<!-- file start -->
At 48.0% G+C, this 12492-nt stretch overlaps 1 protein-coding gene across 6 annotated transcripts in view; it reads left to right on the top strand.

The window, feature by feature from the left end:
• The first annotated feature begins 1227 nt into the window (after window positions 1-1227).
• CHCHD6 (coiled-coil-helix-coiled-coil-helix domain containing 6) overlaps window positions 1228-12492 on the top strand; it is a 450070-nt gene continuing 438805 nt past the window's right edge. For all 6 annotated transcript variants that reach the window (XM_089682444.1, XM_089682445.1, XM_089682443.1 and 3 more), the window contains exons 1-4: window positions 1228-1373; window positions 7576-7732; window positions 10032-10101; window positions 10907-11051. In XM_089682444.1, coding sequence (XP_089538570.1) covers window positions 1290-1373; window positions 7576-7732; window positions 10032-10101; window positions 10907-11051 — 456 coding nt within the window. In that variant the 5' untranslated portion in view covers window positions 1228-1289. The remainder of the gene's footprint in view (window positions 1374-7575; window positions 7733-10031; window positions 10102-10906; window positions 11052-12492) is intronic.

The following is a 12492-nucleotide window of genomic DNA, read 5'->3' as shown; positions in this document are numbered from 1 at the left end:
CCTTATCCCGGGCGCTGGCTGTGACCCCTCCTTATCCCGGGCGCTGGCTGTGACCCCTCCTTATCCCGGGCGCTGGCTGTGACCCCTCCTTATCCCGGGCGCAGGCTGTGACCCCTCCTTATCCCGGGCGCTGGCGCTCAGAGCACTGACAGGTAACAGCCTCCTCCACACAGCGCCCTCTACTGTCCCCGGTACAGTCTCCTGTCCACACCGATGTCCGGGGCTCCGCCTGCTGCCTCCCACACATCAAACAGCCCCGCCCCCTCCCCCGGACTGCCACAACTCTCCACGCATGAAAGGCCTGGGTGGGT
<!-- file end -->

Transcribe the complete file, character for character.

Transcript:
At 48.0% G+C, this 12492-nt stretch overlaps 1 protein-coding gene across 6 annotated transcripts in view; it reads left to right on the top strand.

The window, feature by feature from the left end:
• The first annotated feature begins 1227 nt into the window (after window positions 1-1227).
• CHCHD6 (coiled-coil-helix-coiled-coil-helix domain containing 6) overlaps window positions 1228-12492 on the top strand; it is a 450070-nt gene continuing 438805 nt past the window's right edge. For all 6 annotated transcript variants that reach the window (XM_089682444.1, XM_089682445.1, XM_089682443.1 and 3 more), the window contains exons 1-4: window positions 1228-1373; window positions 7576-7732; window positions 10032-10101; window positions 10907-11051. In XM_089682444.1, coding sequence (XP_089538570.1) covers window positions 1290-1373; window positions 7576-7732; window positions 10032-10101; window positions 10907-11051 — 456 coding nt within the window. In that variant the 5' untranslated portion in view covers window positions 1228-1289. The remainder of the gene's footprint in view (window positions 1374-7575; window positions 7733-10031; window positions 10102-10906; window positions 11052-12492) is intronic.

The following is a 12492-nucleotide window of genomic DNA, read 5'->3' as shown; positions in this document are numbered from 1 at the left end:
CCTTATCCCGGGCGCTGGCTGTGACCCCTCCTTATCCCGGGCGCTGGCTGTGACCCCTCCTTATCCCGGGCGCTGGCTGTGACCCCTCCTTATCCCGGGCGCAGGCTGTGACCCCTCCTTATCCCGGGCGCTGGCGCTCAGAGCACTGACAGGTAACAGCCTCCTCCACACAGCGCCCTCTACTGTCCCCGGTACAGTCTCCTGTCCACACCGATGTCCGGGGCTCCGCCTGCTGCCTCCCACACATCAAACAGCCCCGCCCCCTCCCCCGGACTGCCACAACTCTCCACGCATGAAAGGCCTGGGTGGGT